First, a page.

Musia Greenberg, 10, picks a pomegranate in a friend's back yard. (Photo courtesy of Rabbi Levi Greenberg)

By Rabbi Levi Greenberg

This time of year, Jews need pomegranates and dear friends of ours always invite my family over to pick plenty of pomegranates from their tree. The kids have a blast finding the largest and ripest fruits and we leave with overflowing bags and precious memories of great family time.

Rabbi Levi Greenberg

Our annual pomegranate picking outing usually happens a few days before the Jewish festival of Rosh Hashanah (Jewish New Year) since one of the symbolic foods at the festive dinner is pomegranates. But this year our outing was postponed since Rosh Hashanah is extra early and most of their pomegranates are not yet ripe, so we’ll need to make do with a few early ones.

While the Jewish year usually begins in the fall, it does not have a fixed date on the Gregorian calendar. This year it will begin on Sept. 6 in the evening and continue through Sept. 7 and 8, whereas usually it happens later in September or early October.

The complexities of the Jewish calendar were communicated by G-d to Moses over 3,000 years ago during the exodus from Egypt and its two main components are lunar months aligned with the solar seasons. Since 12 lunar months make up a total of 354 days — 11 days short of the 365-day solar cycle — the dates of Jewish holidays will never coincide with the same dates on the Gregorian calendar from year to year.

Although Rosh Hashanah is a Jewish holiday marking the beginning of the Jewish year, its historical context, messages and significance are universal as it commemorates creation. More specifically, it marks the anniversary of the creation of Adam and Eve — the first human beings — as recorded in the Bible.

It was also the day they both sinned by eating the forbidden fruit and were judged by G-d for doing so. They repented and were forgiven, but the world was never the same after that. The anniversary of that day is observed as a day of judgement for humanity and here is where pomegranates come into the picture.

The main observance of the holiday is the sounding of the Shofar (ram’s horn) on both days. The symbolic foods we eat at Rosh Hashanah dinner teach us important lessons to keep in mind throughout the year.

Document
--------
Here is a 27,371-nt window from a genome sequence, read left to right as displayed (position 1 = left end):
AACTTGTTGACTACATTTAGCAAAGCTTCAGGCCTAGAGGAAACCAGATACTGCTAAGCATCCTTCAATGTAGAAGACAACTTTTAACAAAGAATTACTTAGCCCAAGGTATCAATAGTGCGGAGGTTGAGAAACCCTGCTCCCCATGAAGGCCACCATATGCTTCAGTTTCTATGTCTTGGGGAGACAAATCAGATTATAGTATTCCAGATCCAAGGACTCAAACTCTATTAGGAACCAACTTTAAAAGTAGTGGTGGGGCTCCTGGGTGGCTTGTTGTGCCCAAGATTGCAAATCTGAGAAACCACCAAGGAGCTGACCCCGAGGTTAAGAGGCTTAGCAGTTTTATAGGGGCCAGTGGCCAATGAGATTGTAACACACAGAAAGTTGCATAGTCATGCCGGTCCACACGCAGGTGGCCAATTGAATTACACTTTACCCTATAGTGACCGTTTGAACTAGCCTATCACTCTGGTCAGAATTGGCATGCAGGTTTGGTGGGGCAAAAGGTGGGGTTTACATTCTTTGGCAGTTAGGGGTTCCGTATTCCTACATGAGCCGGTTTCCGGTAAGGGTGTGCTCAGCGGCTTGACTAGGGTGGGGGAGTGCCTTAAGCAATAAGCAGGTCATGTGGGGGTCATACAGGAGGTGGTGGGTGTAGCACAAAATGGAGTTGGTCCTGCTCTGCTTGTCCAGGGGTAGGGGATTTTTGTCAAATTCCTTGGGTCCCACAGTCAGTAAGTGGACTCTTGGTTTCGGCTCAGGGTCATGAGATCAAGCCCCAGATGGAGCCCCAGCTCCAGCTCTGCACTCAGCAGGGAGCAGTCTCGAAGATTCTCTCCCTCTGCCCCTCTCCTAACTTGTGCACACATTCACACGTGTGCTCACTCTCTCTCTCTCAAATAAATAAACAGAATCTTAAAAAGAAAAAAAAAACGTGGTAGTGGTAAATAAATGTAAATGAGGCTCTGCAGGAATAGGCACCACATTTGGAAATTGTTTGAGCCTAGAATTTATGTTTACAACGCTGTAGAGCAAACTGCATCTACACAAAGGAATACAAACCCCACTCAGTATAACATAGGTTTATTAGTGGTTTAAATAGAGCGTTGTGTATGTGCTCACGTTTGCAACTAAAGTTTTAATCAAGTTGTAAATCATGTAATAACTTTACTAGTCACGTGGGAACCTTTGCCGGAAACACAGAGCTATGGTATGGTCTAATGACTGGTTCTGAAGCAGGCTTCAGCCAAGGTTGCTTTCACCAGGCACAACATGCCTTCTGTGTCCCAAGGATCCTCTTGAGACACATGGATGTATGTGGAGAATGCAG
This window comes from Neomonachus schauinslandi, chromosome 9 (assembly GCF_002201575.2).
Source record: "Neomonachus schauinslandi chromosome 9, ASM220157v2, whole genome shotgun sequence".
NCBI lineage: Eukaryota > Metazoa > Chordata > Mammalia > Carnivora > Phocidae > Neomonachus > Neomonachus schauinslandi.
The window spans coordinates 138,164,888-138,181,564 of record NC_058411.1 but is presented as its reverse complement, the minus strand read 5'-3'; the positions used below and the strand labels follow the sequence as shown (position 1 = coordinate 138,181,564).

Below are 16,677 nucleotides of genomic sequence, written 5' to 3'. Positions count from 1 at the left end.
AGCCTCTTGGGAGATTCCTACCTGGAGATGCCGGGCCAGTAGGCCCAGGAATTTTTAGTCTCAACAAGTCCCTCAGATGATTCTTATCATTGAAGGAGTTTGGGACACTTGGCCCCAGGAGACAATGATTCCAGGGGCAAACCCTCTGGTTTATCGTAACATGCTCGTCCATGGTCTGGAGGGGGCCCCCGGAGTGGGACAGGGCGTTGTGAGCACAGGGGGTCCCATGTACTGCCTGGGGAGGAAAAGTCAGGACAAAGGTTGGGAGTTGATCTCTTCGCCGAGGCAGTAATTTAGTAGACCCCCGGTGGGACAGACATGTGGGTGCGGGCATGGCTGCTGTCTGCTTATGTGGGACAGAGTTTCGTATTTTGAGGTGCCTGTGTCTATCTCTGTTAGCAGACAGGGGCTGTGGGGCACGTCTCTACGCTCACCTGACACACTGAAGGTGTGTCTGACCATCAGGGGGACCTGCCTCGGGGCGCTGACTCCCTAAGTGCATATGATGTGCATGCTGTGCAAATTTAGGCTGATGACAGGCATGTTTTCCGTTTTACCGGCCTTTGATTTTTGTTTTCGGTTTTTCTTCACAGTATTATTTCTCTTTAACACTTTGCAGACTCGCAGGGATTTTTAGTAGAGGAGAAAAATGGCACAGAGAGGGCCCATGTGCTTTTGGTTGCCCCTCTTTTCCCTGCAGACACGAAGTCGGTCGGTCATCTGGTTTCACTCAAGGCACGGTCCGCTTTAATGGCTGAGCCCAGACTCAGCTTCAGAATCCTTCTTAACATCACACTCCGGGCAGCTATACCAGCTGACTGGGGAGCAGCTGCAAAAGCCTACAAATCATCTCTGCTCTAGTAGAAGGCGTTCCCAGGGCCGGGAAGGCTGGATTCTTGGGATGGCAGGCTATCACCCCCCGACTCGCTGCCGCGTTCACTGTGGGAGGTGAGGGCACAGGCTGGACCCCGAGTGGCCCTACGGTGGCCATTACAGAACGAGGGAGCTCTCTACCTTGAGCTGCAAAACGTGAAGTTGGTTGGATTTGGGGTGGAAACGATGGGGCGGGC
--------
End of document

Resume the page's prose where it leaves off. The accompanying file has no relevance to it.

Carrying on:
Pomegranates are filled with seeds, and on Rosh Hashanah they remind us we should seek to fill our days, months and years with good deeds. But the analogy of pomegranate seeds and good deeds goes further.

If you place just one pomegranate seed on a beautiful white tablecloth or on a freshly pressed shirt, it will make a very noticeable stain.

Like pomegranate seeds, our actions make an everlasting imprint on ourselves and the world around us. If Adam and Eve’s one negative action changed the trajectory of the world, certainly an act of kindness and benevolence can do the same, and even more.

Never underestimate the impact even one good deed can have on yourself and the universe. A single act of charity, a cheerful greeting to a stranger and an encouraging word can have far reaching effects. Consider affixing a charity box in your home or office and giving a few coins each day. Add an extra dollar to your employees’ paychecks and encourage them to do more charity as well.

The pomegranate holds the secret to making our world a better place, by accumulating many impactful actions. One person at a time. One good deed at a time.

Together it will add up to the perfect world we all wish for ourselves and for future generations.

Happy New Year!

To learn more about Rosh Hashanah please visit

Levi Greenberg is associate rabbi at Chabad Lubavitch in El Paso.

Cover photo: Musia Greenberg, 10, picks a pomegranate in a friend’s back yard. (Photo courtesy of Rabbi Levi Greenberg)